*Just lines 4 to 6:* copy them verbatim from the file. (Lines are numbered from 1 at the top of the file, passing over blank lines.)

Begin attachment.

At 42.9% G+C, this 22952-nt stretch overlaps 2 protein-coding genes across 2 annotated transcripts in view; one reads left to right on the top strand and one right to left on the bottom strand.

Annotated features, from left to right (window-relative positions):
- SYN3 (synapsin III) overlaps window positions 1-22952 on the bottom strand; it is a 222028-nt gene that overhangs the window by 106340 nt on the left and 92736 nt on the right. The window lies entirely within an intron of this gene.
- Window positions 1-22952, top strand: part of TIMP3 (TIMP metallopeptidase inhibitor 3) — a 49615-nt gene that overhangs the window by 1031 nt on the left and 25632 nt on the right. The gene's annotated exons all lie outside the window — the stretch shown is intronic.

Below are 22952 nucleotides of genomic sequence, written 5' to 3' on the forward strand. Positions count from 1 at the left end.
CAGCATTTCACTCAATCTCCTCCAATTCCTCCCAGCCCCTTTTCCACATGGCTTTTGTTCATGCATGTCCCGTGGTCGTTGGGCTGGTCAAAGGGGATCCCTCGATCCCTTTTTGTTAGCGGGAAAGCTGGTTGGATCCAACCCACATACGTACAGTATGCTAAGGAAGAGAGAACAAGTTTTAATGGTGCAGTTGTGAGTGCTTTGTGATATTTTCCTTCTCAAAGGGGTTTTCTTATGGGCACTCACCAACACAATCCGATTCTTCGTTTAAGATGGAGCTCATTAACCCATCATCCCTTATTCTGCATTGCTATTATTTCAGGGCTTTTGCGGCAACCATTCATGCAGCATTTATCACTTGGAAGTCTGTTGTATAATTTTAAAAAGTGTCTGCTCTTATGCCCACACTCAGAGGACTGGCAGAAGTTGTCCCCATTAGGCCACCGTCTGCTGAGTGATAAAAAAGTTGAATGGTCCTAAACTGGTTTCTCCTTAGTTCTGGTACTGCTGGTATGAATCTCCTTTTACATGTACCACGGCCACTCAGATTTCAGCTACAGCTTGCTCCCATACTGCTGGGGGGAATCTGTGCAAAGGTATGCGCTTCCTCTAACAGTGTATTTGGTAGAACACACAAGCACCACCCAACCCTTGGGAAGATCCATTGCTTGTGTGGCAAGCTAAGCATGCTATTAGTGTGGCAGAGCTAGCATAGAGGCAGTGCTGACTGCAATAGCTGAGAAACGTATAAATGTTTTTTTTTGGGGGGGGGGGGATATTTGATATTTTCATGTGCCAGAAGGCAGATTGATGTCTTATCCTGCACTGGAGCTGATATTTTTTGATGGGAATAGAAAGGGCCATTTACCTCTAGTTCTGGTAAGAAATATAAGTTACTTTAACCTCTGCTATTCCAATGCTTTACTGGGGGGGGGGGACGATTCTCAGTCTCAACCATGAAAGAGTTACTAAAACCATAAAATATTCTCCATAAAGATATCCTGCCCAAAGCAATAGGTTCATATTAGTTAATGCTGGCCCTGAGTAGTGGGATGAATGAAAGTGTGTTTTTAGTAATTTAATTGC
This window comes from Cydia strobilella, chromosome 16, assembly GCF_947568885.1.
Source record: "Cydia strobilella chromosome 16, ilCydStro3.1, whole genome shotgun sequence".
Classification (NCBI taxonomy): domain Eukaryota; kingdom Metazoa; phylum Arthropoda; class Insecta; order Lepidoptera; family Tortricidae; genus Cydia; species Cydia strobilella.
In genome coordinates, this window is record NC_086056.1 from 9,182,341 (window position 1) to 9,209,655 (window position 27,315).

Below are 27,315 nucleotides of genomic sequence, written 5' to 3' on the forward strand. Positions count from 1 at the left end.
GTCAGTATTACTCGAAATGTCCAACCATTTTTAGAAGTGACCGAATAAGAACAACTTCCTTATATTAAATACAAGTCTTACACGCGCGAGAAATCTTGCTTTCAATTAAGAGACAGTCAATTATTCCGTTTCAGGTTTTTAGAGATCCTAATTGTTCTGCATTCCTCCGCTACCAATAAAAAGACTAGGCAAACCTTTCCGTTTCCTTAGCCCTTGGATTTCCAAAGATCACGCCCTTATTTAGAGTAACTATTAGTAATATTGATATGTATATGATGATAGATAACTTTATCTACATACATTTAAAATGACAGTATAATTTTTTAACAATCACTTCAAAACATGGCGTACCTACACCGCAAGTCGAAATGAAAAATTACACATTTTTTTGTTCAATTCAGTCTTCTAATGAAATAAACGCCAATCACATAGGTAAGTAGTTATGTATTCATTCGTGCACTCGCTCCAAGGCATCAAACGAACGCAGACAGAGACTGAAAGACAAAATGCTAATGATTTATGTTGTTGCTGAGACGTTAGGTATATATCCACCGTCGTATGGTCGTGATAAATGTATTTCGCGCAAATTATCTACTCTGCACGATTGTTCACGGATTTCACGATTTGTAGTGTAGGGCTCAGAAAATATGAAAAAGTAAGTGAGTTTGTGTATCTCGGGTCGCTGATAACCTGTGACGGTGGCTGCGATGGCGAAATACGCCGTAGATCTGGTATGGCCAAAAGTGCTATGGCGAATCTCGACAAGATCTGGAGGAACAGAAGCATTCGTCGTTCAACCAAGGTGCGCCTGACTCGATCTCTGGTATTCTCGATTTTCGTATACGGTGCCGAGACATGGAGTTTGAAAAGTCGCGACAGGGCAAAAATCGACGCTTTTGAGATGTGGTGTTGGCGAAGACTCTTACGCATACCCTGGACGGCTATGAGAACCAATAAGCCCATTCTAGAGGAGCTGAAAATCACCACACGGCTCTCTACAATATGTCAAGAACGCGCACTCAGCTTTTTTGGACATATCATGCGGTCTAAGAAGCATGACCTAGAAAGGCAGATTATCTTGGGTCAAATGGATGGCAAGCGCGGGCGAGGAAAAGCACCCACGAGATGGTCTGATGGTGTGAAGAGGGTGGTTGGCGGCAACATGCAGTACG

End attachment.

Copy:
- Window positions 1-22952, top strand: part of TIMP3 (TIMP metallopeptidase inhibitor 3) — a 49615-nt gene that overhangs the window by 1031 nt on the left and 25632 nt on the right. The gene's annotated exons all lie outside the window — the stretch shown is intronic.

Below are 22952 nucleotides of genomic sequence, written 5' to 3' on the forward strand. Positions count from 1 at the left end.
CAGCATTTCACTCAATCTCCTCCAATTCCTCCCAGCCCCTTTTCCACATGGCTTTTGTTCATGCATGTCCCGTGGTCGTTGGGCTGGTCAAAGGGGATCCCTCGATCCCTTTTTGTTAGCGGGAAAGCTGGTTGGATCCAACCCACATACGTACAGTATGCTAAGGAAGAGAGAACAAGTTTTAATGGTGCAGTTGTGAGTGCTTTGTGATATTTTCCTTCTCAAAGGGGTTTTCTTATGGGCACTCACCAACACAATCCGATTCTTCGTTTAAGATGGAGCTCATTAACCCATCATCCCTTATTCTGCATTGCTATTATTTCAGGGCTTTTGCGGCAACCATTCATGCAGCATTTATCACTTGGAAGTCTGTTGTATAATTTTAAAAAGTGTCTGCTCTTATGCCCACACTCAGAGGACTGGCAGAAGTTGTCCCCATTAGGCCACCGTCTGCTGAGTGATAAAAAAGTTGAATGGTCCTAAACTGGTTTCTCCTTAGTTCTGGTACTGCTGGTATGAATCTCCTTTTACATGTACCACGGCCACTCAGATTTCAGCTACAGCTTGCTCCCATACTGCTGGGGGGAATCTGTGCAAAGGTATGCGCTTCCTCTAACAGTGTATTTGGTAGAACACACAAGCACCACCCAACCCTTGGGAAGATCCATTGCTTGTGTGGCAAGCTAAGCATGCTATTAGTGTGGCAGAGCTAGCATAGAGGCAGTGCTGACTGCAATAGCTGAGAAACGTATAAATGTTTTTTTTTGGGGGGGGGGGGATATTTGATATTTTCATGTGCCAGAAGGCAGATTGATGTCTTATCCTGCACTGGAGCTGATATTTTTTGATGGGAATAGAAAGGGCCATTTACCTCTAGTTCTGGTAAGAAATATAAGTTACTTTAACCTCTGCTATTCCAATGCTTTACTGGGGGGGGGGGACGATTCTCAGTCTCAACCATGAAAGAGTTACTAAAACCATAAAATATTCTCCATAAAGATATCCTGCCCAAAGCAATAGGTTCATATTAGTTAATGCTGGCCCTGAGTAGTGGGATGAATGAAAGTGTGTTTTTAGTAATTTAATTGC